How the ‘boss’ and a favour saved the Sydney icon
Earl Eddings' phone rang late on Tuesday morning. It was the NSW Premier on the line.
As the fate of the Sydney Test hung in the balance, Gladys Berejiklian personally reinforced to the Chairman of Cricket Australia just how important the saving of the SCG showpiece was to NSW.
It's too simplistic to say the phone call tipped the scales in NSW's favour, but on a day of high drama where cricket's decision could have swung either way, the conversation enabled Eddings to walk into a board meeting and tell his directors that the assurances given by NSW officials had the full backing of the boss.
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"You can't understate it. If you're the Chair of any sporting organisation and the Premier picks up the phone and rings you … and says, 'I really want this event and I want to reinforce we're all in this together,' that definitely does make an impact. There's no doubt about that," said the man who encouraged Berejiklian to make the call, NSW Tourism Minister, Stuart Ayres.
"For the boss to say, 'I want this as much as everyone else does,' it just reinforces that position like no one else can."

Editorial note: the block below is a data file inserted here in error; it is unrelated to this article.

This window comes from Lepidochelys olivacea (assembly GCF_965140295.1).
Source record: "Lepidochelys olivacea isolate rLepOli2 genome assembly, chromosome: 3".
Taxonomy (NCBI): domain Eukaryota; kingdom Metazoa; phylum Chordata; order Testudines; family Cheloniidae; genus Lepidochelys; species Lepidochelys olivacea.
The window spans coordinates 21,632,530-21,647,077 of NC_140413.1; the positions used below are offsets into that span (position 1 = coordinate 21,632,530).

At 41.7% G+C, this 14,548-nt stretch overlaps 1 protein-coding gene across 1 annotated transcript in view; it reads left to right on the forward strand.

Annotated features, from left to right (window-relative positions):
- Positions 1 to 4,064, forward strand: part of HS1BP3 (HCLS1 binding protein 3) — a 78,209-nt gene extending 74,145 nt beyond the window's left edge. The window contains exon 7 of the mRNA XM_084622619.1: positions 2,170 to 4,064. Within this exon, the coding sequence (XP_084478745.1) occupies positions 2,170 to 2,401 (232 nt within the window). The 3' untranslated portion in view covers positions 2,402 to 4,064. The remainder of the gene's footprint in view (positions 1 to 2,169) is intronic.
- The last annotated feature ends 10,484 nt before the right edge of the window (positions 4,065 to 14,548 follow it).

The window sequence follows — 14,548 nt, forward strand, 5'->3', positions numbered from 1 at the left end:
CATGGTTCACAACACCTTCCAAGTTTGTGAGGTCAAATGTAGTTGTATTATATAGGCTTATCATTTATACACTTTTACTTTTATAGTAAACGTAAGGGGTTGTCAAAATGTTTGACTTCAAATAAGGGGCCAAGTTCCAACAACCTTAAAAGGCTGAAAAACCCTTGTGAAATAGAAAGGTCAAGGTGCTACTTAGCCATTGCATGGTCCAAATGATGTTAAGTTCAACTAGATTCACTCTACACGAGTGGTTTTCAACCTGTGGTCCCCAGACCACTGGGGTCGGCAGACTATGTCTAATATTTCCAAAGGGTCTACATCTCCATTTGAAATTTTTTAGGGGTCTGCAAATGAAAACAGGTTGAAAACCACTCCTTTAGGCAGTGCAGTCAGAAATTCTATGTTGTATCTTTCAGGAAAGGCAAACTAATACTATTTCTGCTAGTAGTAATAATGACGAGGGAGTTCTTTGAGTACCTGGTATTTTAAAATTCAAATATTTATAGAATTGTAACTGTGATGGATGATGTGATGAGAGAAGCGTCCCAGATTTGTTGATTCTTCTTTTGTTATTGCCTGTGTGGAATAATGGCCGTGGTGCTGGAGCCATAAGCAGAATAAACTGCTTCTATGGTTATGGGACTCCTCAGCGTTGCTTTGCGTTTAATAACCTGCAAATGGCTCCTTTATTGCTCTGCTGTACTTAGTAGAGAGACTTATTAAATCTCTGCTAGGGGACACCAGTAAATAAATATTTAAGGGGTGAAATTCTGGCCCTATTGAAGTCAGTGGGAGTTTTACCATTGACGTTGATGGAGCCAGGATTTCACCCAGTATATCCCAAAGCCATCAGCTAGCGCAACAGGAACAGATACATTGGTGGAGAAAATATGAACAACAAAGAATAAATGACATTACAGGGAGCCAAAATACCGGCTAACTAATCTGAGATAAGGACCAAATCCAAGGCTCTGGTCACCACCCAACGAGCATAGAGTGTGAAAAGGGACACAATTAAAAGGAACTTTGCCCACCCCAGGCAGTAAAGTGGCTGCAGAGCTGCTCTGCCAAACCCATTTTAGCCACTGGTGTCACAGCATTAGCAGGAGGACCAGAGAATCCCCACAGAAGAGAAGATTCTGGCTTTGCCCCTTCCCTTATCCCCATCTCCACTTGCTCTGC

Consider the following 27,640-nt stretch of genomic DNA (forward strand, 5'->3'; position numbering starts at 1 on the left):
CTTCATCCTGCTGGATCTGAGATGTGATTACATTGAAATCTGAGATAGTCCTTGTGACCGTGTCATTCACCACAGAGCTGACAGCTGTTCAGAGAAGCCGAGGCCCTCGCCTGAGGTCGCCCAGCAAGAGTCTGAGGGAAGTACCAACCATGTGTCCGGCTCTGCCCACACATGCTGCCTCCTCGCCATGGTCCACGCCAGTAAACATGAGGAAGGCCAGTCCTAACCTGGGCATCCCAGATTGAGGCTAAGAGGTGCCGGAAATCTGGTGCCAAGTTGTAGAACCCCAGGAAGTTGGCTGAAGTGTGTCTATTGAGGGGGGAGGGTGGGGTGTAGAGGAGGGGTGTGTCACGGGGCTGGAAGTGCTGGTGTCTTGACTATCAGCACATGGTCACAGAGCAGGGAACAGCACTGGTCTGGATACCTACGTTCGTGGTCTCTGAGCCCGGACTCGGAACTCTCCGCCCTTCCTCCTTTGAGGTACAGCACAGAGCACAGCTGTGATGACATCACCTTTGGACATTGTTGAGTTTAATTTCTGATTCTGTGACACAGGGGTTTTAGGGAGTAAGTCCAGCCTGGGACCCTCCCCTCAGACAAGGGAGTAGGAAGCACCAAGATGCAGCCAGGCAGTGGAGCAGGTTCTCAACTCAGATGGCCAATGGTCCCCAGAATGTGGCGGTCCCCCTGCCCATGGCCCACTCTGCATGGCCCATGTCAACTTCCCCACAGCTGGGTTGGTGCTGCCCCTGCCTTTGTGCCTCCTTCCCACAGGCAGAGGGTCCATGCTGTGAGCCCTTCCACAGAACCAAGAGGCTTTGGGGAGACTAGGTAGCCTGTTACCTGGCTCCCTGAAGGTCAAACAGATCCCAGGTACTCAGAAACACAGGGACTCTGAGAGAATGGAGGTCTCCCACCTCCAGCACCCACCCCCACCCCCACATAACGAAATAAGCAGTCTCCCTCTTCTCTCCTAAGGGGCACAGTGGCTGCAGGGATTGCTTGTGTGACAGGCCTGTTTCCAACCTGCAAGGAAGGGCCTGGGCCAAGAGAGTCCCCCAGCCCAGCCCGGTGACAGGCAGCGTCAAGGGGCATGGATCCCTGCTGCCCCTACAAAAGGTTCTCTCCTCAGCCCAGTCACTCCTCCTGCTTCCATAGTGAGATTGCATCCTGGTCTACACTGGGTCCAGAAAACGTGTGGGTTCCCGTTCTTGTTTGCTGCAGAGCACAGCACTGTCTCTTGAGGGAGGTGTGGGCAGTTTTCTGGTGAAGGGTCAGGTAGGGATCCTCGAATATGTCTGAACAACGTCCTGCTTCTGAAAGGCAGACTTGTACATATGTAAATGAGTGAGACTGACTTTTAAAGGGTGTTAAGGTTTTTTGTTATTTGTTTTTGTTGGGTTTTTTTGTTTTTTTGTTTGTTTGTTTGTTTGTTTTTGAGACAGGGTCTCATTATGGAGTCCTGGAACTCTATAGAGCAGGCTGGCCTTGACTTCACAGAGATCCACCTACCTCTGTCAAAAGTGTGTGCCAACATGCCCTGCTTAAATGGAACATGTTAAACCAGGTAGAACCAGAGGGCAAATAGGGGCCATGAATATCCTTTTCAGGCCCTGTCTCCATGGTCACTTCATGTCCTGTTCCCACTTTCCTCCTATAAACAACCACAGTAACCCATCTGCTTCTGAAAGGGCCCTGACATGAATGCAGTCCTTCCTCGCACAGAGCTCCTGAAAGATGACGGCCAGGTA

The stunning Sydney Test save was driven by some of the most powerful figures in NSW, with Ayres credited as an architect and Cricket Australia interim chief executive Nick Hockley the Zen-master who held his nerve in the face of massive pressure and pulled off the unthinkable.
Highly influential Venues NSW and SCG Trust Chairman Tony Shepherd played a critical role, as did Eddings, Police Commissioner Mick Fuller and Foxtel boss Patrick Delany and Fox Sports chief Steve Crawley.
Shepherd took a call from Eddings on Sunday October 18. The CA Chairman was fearful Australia's $300 million Test summer could suddenly be under threat after Queensland waited until the 11th hour to turn their backs on quarantining the Indian and Australian teams returning from Dubai.
But within the space of 72 hours, Shepherd and Ayres had orchestrated a quick-fire rescue package, and Eddings, Hockley and CA had not forgotten.
Neither had TV executives Delany and Crawley who had their exclusive white ball international matches shored up by NSW's commitment and were determined not to let the logistical complications for broadcasters posed by the COVID-19 outbreak in Sydney be the reason for the Test being moved.
Crawley said for all the high-powered lobbying, the credit belongs to CA's interim boss Hockley, who he believes has proven himself for the top job.
"From where I sit, he's the hero of this," said Crawley.
"Hockley now belongs on the same boat as Peter V'landys and Gillon McLachlan. Elsewhere in the world you wouldn't be this lucky to have such great leaders of sport."
Shepherd, who helped coordinate the coup while on holidays on the south coast said it was a team effort from "NSW Inc" headed by Ayres and the trust already established between the State and CA.